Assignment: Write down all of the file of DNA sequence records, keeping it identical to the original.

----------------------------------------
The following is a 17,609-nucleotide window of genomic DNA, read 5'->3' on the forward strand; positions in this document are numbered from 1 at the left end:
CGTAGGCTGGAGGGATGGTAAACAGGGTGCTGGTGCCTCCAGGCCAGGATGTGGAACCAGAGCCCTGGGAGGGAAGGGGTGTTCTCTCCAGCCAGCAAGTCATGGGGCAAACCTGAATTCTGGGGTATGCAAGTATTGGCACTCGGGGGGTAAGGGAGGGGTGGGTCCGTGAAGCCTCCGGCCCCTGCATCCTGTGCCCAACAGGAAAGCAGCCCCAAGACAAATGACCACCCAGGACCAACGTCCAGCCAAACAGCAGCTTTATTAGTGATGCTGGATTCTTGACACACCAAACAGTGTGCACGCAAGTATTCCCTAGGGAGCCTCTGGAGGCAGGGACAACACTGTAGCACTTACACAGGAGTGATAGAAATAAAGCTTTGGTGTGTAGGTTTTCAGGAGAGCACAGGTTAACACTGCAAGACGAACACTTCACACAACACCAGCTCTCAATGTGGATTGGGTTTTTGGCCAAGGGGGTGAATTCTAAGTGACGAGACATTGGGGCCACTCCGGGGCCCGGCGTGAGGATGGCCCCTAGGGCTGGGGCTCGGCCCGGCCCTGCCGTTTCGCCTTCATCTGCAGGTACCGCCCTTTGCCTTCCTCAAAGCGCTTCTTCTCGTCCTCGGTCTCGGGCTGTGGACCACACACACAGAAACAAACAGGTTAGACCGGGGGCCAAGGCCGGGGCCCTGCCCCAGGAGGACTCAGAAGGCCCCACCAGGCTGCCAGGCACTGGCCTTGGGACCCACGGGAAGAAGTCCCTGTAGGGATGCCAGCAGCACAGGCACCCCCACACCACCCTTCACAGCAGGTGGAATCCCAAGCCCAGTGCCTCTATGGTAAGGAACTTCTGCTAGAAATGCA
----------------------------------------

The following is a 17,609-nucleotide window of genomic DNA, read 5'->3' on the forward strand; positions in this document are numbered from 1 at the left end:
CGTAGGCTGGAGGGATGGTAAACAGGGTGCTGGTGCCTCCAGGCCAGGATGTGGAACCAGAGCCCTGGGAGGGAAGGGGTGTTCTCTCCAGCCAGCAAGTCATGGGGCAAACCTGAATTCTGGGGTATGCAAGTATTGGCACTCGGGGGGTAAGGGAGGGGTGGGTCCGTGAAGCCTCCGGCCCCTGCATCCTGTGCCCAACAGGAAAGCAGCCCCAAGACAAATGACCACCCAGGACCAACGTCCAGCCAAACAGCAGCTTTATTAGTGATGCTGGATTCTTGACACACCAAACAGTGTGCACGCAAGTATTCCCTAGGGAGCCTCTGGAGGCAGGGACAACACTGTAGCACTTACACAGGAGTGATAGAAATAAAGCTTTGGTGTGTAGGTTTTCAGGAGAGCACAGGTTAACACTGCAAGACGAACACTTCACACAACACCAGCTCTCAATGTGGATTGGGTTTTTGGCCAAGGGGGTGAATTCTAAGTGACGAGACATTGGGGCCACTCCGGGGCCCGGCGTGAGGATGGCCCCTAGGGCTGGGGCTCGGCCCGGCCCTGCCGTTTCGCCTTCATCTGCAGGTACCGCCCTTTGCCTTCCTCAAAGCGCTTCTTCTCGTCCTCGGTCTCGGGCTGTGGACCACACACACAGAAACAAACAGGTTAGACCGGGGGCCAAGGCCGGGGCCCTGCCCCAGGAGGACTCAGAAGGCCCCACCAGGCTGCCAGGCACTGGCCTTGGGACCCACGGGAAGAAGTCCCTGTAGGGATGCCAGCAGCACAGGCACCCCCACACCACCCTTCACAGCAGGTGGAATCCCAAGCCCAGTGCCTCTATGGTAAGGAACTTCTGCTAGAAATGCA